In the same way he is an incomplete politician also. We cannot justify him as a complete human being rather he can be stated as a helpless king who has declined for his stubborn nature. He is neither a hero nor a villain rather he is a victim of his self-indulgence. (Bloom. 249-150) In Shakespeare 's view, Richard is a failure as a king not because he is immoral, nor because he is too sensitive and refined for the job, but because he misunderstands the nature of kingship.
Malone attempts a persuasive style of writing but its effectiveness is questionable. He succeeds in creating an argument, but his call-to-action is ineffective. Considering the context, style, and other components, the target audience could not be properly persuaded. Kobutsu Malone’s “Narcissism and Spiritual Materialism: The New Age Legacy” does a dissatisfactory job of persuading its audience, New Age participants, due to his hypocritical ethos, aggressive pathos, and misguided logos. Malone’s main argument, materialistic values are vividly apparent in the New Age, failed to convince readers his opinion should be taken seriously.
Firstly, Friar Lawrence is not a voice of reason in the play as he is a hypocritical person. For instance, the phrase “Two such opposèd kings encamp them still,//In man as well as herbs—grace and rude will.//And where the worser is predominant,//Full soon the canker death eats up that plant.” implies that Friar Lawrence believes that when unruly human desire is more prevailing in a person than divine virtue, the person would be destroyed by their own actions. The phrase “rude will” could refer to a person’s selfish individual desires while “grace” could refer to god’s will or fate. This implies that when a person disregards fate and instead goes after his own selfish desires, he will destroy himself. However, the phrase “But come, young waverer, come, go with me,//In one respect I’ll thy assistant be,//For this alliance may//so happy prove//To turn your households ' rancor to pure love.” suggests that Friar Lawrence completely ignores his own advice when agreeing to marry Romeo and Juliet.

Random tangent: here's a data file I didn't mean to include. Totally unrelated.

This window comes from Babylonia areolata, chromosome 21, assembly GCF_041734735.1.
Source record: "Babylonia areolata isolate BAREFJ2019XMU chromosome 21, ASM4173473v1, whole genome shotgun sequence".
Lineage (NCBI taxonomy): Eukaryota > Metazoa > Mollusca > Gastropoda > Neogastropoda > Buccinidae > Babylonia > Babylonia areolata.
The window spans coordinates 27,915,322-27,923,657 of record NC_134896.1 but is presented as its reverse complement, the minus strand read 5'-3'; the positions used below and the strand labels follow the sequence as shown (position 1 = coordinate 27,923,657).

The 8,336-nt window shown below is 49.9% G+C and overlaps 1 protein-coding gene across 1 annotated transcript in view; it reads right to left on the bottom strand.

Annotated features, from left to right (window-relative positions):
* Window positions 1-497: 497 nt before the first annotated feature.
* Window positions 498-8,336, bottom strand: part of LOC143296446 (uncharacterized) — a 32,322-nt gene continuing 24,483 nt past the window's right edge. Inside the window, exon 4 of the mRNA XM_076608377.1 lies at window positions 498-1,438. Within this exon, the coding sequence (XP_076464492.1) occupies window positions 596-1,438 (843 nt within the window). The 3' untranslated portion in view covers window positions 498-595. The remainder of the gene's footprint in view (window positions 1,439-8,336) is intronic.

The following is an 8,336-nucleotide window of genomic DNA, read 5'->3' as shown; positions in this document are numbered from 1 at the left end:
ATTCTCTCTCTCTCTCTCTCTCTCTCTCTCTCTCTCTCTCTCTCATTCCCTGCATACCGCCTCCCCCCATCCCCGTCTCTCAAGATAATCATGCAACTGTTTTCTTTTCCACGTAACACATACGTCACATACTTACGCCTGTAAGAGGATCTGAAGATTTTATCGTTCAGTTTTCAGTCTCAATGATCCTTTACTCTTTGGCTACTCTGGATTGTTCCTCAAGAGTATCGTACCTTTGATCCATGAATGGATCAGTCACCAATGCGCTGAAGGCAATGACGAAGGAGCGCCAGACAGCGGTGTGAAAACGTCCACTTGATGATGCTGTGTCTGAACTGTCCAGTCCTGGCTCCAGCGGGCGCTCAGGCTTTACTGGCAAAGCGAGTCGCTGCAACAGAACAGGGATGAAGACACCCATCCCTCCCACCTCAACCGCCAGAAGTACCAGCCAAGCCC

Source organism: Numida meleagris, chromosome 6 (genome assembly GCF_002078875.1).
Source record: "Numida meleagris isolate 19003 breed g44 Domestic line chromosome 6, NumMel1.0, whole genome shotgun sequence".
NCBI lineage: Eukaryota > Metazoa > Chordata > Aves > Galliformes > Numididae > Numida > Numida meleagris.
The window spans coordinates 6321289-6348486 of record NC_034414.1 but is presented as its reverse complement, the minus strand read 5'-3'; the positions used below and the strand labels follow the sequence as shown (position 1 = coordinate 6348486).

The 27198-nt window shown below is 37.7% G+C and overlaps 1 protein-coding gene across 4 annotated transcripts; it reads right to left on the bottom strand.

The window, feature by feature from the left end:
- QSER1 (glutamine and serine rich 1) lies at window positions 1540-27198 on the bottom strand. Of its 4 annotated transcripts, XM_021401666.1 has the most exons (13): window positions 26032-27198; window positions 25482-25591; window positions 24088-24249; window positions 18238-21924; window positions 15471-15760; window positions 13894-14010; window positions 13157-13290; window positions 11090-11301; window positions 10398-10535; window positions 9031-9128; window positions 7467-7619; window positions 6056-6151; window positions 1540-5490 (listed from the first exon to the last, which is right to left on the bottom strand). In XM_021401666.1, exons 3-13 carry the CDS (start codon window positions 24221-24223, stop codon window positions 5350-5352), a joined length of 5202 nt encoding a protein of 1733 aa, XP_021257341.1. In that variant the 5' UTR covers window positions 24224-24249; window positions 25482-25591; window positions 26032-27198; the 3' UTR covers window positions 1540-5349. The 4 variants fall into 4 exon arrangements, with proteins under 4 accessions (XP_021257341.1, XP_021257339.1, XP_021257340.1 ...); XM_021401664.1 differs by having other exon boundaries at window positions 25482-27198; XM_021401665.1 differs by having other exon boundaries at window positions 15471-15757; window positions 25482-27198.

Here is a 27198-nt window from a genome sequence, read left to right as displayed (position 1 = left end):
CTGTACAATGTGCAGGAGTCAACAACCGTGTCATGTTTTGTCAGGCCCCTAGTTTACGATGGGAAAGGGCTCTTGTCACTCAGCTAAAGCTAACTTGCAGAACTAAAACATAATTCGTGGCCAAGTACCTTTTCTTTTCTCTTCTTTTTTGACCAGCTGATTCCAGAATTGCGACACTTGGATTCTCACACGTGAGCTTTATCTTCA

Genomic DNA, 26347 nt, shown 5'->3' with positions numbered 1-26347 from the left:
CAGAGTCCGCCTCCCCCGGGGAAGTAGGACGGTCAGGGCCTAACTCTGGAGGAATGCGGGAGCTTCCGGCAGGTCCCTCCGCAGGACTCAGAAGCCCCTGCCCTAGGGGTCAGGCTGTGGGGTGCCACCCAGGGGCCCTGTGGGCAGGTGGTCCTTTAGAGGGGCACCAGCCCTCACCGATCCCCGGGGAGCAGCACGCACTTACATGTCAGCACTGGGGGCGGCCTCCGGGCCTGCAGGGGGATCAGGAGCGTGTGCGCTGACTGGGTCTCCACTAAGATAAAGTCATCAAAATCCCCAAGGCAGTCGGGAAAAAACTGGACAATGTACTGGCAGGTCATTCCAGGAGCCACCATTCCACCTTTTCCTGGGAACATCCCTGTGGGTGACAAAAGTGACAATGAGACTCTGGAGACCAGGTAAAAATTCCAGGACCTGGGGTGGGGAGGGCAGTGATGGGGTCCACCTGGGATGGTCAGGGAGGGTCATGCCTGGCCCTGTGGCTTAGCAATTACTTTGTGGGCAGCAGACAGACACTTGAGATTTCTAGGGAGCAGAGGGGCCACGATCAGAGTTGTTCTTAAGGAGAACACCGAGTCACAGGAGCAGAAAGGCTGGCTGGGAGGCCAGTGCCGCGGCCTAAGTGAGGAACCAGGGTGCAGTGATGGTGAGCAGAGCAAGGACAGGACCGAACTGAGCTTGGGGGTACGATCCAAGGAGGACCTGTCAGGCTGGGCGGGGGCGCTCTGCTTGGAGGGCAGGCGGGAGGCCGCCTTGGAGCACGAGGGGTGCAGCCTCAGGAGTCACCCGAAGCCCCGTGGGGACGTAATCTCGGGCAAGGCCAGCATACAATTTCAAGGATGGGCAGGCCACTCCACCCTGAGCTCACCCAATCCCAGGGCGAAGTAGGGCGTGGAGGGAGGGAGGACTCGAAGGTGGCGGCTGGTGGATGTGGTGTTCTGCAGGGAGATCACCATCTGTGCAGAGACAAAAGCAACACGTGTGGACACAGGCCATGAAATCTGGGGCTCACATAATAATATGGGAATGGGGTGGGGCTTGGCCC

Although literary scholars of The Odyssey have argued that Odysseus has the qualities of a hero, it turns out that he would most certainly not be considered, at the very least, a respectable hero in this century. The way Odysseus treated his men, family and even enemies was overly expectant and rude. He used many stereotypes and skewed rumors to judge his views of other people. He also accomplished many unnecessary goals that ended up putting other people in danger because of his actions, just so that he could boast about himself, saying that he overcame a great obstacle that was, most likely, not a threat to other